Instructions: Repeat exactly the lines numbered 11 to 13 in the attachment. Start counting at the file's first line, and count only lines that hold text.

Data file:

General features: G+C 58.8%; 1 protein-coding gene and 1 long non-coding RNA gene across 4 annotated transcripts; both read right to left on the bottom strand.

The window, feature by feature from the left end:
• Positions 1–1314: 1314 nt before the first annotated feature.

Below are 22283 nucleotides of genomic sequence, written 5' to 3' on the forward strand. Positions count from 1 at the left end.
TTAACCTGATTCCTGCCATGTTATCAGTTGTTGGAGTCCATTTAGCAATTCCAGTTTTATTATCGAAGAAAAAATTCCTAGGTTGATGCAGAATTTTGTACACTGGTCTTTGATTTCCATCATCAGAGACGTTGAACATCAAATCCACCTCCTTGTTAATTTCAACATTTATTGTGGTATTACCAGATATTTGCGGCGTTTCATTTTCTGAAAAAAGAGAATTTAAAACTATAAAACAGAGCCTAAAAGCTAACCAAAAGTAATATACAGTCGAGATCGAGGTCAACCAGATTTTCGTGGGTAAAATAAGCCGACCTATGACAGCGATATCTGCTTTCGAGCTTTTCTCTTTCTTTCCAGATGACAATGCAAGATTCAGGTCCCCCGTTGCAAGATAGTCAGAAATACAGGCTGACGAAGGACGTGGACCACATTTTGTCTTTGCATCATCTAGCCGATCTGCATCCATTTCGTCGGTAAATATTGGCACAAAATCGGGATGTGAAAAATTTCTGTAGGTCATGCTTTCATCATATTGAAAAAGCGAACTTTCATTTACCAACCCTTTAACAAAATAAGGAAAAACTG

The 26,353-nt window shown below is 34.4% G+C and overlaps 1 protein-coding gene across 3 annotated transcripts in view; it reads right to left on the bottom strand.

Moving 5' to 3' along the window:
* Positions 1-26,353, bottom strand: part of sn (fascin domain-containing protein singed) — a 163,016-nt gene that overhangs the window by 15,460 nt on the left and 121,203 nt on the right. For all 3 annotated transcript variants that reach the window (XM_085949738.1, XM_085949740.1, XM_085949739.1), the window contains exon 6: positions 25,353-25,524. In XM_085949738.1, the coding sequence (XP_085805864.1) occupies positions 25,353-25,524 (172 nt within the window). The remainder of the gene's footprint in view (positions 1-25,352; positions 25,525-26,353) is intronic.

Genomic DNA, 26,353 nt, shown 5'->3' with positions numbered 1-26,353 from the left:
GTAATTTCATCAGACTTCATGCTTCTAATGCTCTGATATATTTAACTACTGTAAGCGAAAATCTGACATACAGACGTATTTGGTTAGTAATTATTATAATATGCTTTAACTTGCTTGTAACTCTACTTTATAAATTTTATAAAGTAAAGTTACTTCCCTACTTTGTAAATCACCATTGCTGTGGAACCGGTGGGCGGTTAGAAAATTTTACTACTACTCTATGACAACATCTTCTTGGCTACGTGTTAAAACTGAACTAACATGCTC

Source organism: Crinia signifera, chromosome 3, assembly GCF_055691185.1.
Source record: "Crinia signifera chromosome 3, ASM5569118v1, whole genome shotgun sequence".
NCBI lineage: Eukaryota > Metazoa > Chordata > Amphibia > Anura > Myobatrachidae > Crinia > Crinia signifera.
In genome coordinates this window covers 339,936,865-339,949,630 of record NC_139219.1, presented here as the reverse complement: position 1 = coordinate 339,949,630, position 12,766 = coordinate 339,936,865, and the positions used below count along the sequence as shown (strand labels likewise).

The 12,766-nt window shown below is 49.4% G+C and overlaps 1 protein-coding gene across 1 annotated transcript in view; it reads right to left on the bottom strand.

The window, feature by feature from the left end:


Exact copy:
Source organism: Crinia signifera, chromosome 3, assembly GCF_055691185.1.
Source record: "Crinia signifera chromosome 3, ASM5569118v1, whole genome shotgun sequence".
NCBI lineage: Eukaryota > Metazoa > Chordata > Amphibia > Anura > Myobatrachidae > Crinia > Crinia signifera.